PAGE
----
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Digestion. 2018 Nov 14:1-6. doi: 10.1159/000494718. [Epub ahead of print]

High Prevalence of Pathological Hydrogen Breath Tests in Patients with Functional Dyspepsia.

Author information

1
Department of Gastroenterology and Gastrointestinal Oncology, University Medical Center Goettingen, Goettingen, Germany, golo.petzold@med.uni-goettingen.de.
2
Department of Gastroenterology and Gastrointestinal Oncology, University Medical Center Goettingen, Goettingen, Germany.
3
Department of Gastroenterology, Endocrinology, Metabolism and Infectiology, Philipps University of Marburg, Marburg, Germany.

Abstract

BACKGROUND/AIMS:

The aim of the study is to investigate the frequency of pathological hydrogen breath tests (HBT) in patients with clinical features of functional dyspepsia (FD) meeting the Rome criteria and normal testing of upper endoscopy and abdominal sonography.

METHODS:

We retrospectively included patients who underwent HBT (lactose, fructose, or glucose) between 2006 and 2012 and who had symptoms of FD. Patients were divided into 2 groups according to medical history and diagnostic results: (I) patients with suspected FD according to the Rome III criteria and (II) patients with an alternative diagnosis such as gastroesophageal reflux disease (GERD) or Crohn's disease (CD).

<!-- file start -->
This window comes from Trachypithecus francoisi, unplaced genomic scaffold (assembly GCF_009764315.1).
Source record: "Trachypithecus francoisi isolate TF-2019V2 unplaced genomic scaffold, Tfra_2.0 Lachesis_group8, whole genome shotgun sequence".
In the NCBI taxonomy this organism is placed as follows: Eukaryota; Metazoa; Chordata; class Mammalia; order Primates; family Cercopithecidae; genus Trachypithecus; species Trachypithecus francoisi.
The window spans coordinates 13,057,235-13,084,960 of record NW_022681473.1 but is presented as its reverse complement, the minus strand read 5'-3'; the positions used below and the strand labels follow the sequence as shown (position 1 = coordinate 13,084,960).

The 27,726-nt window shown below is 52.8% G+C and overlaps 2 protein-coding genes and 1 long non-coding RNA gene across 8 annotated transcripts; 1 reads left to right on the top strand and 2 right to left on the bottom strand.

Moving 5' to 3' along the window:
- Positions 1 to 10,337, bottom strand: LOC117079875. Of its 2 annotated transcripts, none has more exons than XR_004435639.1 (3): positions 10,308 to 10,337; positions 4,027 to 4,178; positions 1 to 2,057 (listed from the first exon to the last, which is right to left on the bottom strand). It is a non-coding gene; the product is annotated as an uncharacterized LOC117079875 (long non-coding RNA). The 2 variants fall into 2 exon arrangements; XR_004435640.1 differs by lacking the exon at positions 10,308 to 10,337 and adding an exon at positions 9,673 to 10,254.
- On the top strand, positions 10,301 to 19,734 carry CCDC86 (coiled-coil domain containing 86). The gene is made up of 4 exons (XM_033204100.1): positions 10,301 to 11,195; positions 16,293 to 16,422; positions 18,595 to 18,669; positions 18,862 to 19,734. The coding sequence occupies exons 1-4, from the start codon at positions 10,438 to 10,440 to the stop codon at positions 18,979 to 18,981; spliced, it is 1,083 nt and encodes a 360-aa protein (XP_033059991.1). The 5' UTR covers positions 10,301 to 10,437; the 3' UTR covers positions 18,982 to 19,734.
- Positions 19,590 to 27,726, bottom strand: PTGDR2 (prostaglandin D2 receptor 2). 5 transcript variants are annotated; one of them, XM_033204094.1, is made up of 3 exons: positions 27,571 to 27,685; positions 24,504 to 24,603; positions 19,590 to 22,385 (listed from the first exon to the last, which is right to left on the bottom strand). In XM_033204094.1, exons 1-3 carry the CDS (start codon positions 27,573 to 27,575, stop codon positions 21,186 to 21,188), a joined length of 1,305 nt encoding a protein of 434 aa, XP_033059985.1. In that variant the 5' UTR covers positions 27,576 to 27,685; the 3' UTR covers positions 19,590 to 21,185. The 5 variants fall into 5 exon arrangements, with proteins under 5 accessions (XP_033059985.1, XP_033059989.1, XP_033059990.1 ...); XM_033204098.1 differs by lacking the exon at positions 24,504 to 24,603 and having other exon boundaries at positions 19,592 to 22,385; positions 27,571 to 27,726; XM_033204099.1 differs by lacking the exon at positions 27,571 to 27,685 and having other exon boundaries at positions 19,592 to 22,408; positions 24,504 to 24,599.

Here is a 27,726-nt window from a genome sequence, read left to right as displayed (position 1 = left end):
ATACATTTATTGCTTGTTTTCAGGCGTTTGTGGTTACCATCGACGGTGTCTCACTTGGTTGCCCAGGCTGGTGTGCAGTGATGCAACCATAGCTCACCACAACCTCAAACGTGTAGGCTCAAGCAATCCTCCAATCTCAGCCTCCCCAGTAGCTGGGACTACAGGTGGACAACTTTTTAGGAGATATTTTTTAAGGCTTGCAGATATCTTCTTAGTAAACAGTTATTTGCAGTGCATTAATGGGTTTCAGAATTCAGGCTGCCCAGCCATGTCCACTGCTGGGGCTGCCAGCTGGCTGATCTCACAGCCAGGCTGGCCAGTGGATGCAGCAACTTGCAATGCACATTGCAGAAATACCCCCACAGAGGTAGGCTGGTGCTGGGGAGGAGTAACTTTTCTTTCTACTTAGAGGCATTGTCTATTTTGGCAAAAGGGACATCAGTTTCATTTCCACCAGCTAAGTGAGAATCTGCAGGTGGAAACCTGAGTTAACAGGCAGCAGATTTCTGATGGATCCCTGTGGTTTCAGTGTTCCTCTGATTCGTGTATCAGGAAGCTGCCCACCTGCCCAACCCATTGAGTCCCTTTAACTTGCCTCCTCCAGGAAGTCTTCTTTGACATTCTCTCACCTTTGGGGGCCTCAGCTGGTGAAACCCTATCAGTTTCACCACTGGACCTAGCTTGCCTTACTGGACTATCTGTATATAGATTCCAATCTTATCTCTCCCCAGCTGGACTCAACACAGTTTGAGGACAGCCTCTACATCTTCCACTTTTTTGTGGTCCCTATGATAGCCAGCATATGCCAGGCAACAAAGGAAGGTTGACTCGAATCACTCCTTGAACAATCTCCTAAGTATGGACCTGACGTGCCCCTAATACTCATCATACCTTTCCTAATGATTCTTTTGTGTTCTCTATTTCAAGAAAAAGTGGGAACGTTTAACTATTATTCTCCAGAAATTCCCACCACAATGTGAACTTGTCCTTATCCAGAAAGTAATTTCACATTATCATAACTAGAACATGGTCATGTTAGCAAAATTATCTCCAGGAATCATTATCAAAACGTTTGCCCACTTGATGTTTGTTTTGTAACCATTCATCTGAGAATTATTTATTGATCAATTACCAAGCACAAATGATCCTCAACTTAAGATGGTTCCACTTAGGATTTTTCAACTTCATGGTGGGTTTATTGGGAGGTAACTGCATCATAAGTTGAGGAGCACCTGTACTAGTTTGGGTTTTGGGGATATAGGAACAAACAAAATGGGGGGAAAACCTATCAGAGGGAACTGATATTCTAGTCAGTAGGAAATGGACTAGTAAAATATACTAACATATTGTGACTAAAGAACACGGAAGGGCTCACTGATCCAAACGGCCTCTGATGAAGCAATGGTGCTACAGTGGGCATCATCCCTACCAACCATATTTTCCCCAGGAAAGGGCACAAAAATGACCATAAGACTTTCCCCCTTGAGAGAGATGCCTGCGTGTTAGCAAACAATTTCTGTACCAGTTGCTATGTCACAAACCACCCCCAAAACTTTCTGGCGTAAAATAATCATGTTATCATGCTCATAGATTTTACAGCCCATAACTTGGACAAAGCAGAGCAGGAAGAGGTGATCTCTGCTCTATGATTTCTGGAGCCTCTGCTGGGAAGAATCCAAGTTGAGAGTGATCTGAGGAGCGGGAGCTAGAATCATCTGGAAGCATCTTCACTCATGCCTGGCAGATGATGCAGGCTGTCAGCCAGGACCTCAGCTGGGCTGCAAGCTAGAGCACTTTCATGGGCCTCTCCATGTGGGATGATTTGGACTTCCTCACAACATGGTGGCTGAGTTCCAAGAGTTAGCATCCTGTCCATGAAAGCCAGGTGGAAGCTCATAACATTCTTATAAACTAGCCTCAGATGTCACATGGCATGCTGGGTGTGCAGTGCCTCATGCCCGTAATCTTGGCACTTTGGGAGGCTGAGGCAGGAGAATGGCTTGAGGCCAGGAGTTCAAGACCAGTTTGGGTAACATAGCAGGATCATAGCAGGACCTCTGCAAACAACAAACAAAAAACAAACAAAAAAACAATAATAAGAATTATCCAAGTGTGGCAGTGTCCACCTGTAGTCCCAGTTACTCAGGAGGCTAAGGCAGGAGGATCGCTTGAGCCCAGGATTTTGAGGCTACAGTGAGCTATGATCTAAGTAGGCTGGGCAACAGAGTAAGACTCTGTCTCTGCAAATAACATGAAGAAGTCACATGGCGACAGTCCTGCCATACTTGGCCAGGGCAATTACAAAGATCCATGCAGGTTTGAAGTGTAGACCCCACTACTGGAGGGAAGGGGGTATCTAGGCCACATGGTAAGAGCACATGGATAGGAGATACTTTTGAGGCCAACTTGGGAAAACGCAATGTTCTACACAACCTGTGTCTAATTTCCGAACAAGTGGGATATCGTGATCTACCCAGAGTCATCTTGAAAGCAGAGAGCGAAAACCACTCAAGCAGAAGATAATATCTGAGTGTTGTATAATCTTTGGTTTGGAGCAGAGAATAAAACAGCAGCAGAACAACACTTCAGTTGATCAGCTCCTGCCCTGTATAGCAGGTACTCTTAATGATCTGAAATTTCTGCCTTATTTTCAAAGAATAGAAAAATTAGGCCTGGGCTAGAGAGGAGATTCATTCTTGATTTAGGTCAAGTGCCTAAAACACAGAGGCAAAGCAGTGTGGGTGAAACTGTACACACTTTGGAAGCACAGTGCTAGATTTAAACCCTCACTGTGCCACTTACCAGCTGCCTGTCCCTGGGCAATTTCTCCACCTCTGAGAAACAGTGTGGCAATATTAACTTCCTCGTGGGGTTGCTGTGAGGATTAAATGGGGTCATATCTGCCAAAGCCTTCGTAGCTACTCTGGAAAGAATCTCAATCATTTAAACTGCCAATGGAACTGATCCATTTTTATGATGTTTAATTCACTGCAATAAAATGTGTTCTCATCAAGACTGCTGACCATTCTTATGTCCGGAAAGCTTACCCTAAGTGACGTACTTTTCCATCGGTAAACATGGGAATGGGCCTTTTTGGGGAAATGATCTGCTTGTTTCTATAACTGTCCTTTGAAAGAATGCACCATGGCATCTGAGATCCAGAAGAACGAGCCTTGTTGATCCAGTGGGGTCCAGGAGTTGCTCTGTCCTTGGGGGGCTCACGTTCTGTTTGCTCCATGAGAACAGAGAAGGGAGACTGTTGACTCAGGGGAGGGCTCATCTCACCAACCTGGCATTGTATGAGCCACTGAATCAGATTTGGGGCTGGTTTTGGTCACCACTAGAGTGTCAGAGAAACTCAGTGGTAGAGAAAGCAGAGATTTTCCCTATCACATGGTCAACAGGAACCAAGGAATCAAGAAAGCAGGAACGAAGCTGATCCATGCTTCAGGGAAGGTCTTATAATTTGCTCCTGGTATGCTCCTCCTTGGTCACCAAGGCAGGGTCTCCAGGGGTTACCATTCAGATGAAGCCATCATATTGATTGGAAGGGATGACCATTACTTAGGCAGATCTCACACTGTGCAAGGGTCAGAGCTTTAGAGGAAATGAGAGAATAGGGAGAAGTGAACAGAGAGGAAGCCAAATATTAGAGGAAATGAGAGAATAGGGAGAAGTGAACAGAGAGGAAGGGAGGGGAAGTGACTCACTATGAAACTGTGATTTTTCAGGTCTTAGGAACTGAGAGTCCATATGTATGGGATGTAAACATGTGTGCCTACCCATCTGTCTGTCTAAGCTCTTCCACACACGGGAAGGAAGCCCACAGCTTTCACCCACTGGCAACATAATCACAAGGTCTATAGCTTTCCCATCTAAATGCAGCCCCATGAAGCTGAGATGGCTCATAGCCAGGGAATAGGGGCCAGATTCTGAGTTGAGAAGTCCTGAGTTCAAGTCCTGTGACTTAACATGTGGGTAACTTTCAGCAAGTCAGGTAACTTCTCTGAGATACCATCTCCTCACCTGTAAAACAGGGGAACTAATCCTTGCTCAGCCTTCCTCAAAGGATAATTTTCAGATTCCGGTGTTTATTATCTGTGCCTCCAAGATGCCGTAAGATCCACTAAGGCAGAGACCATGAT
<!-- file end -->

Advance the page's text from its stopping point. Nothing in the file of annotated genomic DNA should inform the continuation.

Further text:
RESULTS:

A total of 207/404 patients were assigned to the FD group and 44.4% of these had at least 1 positive HBT and thus more frequently than patients with GERD (20.7%; n = 111; p < 0.001) and with CD (31.7%; n = 63; p = 0.07). Lactose and fructose HBT, but not glucose HBT, occurred significantly more frequently with pathological results than in patients with GERD (p = 0.02; p = 0.002). The probability of a positive HBT increased significantly with increasing number of performed HBT (p < 0.001).

CONCLUSION:

We suggest that HBT should be considered in the clinical management of patients with suspected FD. In cases of positive HBTs, a potential causal therapy can be initiated.

KEYWORDS:

Fructose malabsorption; Functional dyspepsia; Hydrogen breath test; Lactose malabsorption; Small intestinal bacterial overgrowth

PMID:
30428469
DOI:
10.1159/000494718

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